By Cameron Huddleston
WWR Article Summary (tl;dr) A 2017 GOBankingRates survey found that more than half of adults have less than $1,000 in savings. Simply put, a majority of Americans are unprepared for life‘s curveballs.
What would happen if you were hit with a financial emergency, a job loss, major medical expense or even a car repair? Would you have enough cash on hand to get through that emergency?
If you’re like most Americans, you probably would have a hard time paying for an unexpected expense.
A 2017 GOBankingRates survey found that more than half of adults have less than $1,000 in savings. However, GOBankingRates wanted to find out whether Americans have enough money today to cover future emergencies. So, we surveyed more than 2,000 adults across the U.S. to find out what sort of savings they have to take care of the unexpected.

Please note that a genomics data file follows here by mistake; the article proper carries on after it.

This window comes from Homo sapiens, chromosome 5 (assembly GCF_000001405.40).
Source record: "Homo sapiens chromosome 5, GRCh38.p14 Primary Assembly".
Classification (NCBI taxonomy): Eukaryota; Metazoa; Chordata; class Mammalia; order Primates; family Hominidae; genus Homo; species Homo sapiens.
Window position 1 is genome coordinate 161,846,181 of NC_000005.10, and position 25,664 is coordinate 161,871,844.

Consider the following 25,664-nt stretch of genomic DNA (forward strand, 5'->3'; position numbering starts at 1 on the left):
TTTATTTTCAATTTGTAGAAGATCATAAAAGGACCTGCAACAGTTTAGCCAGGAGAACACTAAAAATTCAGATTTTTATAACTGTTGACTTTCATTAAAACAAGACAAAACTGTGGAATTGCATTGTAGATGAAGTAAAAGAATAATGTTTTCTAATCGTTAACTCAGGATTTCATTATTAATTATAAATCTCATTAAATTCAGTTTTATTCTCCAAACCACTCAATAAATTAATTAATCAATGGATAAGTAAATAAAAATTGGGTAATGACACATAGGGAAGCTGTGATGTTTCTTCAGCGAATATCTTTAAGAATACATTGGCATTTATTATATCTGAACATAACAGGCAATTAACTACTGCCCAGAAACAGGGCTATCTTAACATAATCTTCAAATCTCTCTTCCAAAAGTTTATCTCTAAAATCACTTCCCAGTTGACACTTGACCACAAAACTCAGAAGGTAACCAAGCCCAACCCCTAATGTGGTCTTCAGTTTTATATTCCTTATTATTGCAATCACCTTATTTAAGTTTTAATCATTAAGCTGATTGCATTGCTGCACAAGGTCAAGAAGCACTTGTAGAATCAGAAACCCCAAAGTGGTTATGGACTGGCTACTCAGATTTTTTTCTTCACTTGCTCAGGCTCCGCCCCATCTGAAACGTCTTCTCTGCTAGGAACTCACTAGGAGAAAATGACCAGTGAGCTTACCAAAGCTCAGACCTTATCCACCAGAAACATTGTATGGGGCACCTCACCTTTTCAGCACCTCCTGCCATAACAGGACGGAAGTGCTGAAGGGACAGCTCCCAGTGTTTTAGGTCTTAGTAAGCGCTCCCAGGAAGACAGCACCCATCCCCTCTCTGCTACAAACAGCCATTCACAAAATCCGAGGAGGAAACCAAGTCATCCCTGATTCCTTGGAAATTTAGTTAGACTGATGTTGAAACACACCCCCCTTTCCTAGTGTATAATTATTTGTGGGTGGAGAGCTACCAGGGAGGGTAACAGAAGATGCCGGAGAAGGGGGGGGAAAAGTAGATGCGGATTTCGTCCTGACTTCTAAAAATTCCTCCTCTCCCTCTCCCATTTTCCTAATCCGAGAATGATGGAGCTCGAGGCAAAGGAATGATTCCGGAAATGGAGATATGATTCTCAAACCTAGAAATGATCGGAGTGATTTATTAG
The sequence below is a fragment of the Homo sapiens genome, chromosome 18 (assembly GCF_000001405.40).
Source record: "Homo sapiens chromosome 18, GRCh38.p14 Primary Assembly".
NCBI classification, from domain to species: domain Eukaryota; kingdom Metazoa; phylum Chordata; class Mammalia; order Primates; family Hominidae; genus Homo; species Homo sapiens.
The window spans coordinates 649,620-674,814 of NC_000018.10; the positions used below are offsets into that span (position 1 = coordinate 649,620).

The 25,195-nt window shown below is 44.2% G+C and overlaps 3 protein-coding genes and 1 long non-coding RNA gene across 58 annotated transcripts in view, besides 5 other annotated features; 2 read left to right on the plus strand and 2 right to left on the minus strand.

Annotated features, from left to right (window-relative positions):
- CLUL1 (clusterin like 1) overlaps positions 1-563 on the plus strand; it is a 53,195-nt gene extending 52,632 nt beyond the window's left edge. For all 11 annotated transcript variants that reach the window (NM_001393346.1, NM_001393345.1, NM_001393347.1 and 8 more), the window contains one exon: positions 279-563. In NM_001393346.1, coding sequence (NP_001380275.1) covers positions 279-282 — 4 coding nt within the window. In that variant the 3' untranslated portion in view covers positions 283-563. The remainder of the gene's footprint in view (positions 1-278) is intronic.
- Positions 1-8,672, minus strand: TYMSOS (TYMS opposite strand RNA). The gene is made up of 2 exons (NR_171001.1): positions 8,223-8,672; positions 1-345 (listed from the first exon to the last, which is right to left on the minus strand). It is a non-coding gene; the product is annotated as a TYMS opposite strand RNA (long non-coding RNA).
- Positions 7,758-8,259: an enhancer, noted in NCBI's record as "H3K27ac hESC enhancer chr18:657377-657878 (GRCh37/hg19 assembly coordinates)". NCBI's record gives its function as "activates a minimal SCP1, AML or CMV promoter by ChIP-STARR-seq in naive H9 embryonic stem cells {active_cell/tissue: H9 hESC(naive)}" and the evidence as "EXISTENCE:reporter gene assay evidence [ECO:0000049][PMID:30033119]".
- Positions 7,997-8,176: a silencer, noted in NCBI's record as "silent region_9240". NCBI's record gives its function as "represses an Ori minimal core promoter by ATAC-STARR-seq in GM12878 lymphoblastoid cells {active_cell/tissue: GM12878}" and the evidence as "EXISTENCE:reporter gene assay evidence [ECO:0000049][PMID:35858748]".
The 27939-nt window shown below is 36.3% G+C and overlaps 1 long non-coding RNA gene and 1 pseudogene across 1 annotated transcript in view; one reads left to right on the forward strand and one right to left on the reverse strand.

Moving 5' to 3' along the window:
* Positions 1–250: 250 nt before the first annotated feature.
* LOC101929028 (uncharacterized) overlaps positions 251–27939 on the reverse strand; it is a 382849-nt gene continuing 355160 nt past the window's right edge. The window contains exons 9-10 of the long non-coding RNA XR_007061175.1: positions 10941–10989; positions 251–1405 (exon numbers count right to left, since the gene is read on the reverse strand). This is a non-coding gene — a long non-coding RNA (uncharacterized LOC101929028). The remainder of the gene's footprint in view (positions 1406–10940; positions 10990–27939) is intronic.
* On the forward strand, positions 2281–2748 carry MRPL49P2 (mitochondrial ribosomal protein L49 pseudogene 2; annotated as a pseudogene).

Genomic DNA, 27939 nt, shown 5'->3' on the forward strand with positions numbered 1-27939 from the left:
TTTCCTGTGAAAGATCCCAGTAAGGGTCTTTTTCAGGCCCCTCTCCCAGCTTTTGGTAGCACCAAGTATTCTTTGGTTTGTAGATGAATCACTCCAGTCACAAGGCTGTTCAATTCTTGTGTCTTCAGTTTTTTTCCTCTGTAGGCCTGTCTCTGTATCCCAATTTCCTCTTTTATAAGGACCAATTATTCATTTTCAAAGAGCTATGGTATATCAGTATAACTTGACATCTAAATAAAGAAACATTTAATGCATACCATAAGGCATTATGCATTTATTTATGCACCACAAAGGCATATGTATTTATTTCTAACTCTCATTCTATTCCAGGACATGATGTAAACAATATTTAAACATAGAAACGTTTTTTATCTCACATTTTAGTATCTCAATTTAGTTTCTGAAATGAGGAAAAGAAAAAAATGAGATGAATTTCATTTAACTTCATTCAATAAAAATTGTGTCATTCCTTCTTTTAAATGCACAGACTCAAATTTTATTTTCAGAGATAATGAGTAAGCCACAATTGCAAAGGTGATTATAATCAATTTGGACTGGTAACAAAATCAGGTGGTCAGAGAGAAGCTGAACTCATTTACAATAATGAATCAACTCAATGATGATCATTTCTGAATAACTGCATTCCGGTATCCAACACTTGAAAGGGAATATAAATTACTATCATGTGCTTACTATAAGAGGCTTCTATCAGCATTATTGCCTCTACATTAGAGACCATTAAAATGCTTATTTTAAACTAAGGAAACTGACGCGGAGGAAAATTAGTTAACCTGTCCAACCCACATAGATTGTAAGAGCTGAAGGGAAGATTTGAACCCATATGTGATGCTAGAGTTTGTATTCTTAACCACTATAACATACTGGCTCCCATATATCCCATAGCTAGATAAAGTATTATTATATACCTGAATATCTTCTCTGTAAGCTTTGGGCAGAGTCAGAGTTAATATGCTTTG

GOBankingRates asked survey respondents whether they have enough saved to cover car repairs, medical emergencies and six months’ worth of living expenses if they lost a job. The findings weren’t encouraging: More than half of Americans still don’t have enough saved to cover common financial emergencies.
When it comes to savings to cover expenses in the event of a job loss, 38 percent of respondents have less than $1,000. More than a quarter (27 percent) of respondents actually have $10,000 or more saved. But even that might not be enough to survive a job loss for six months.
According to the Bureau of Labor Statistics, annual household spending in the U.S. is $57,311. Based on that amount, the average emergency fund should be $28,656, enough to cover six months of expenses.
Americans have even less set aside for car repairs and medical expenses. Nearly 23 percent of respondents have less than $100 saved for car repairs, and more than half have less than $1,000 saved.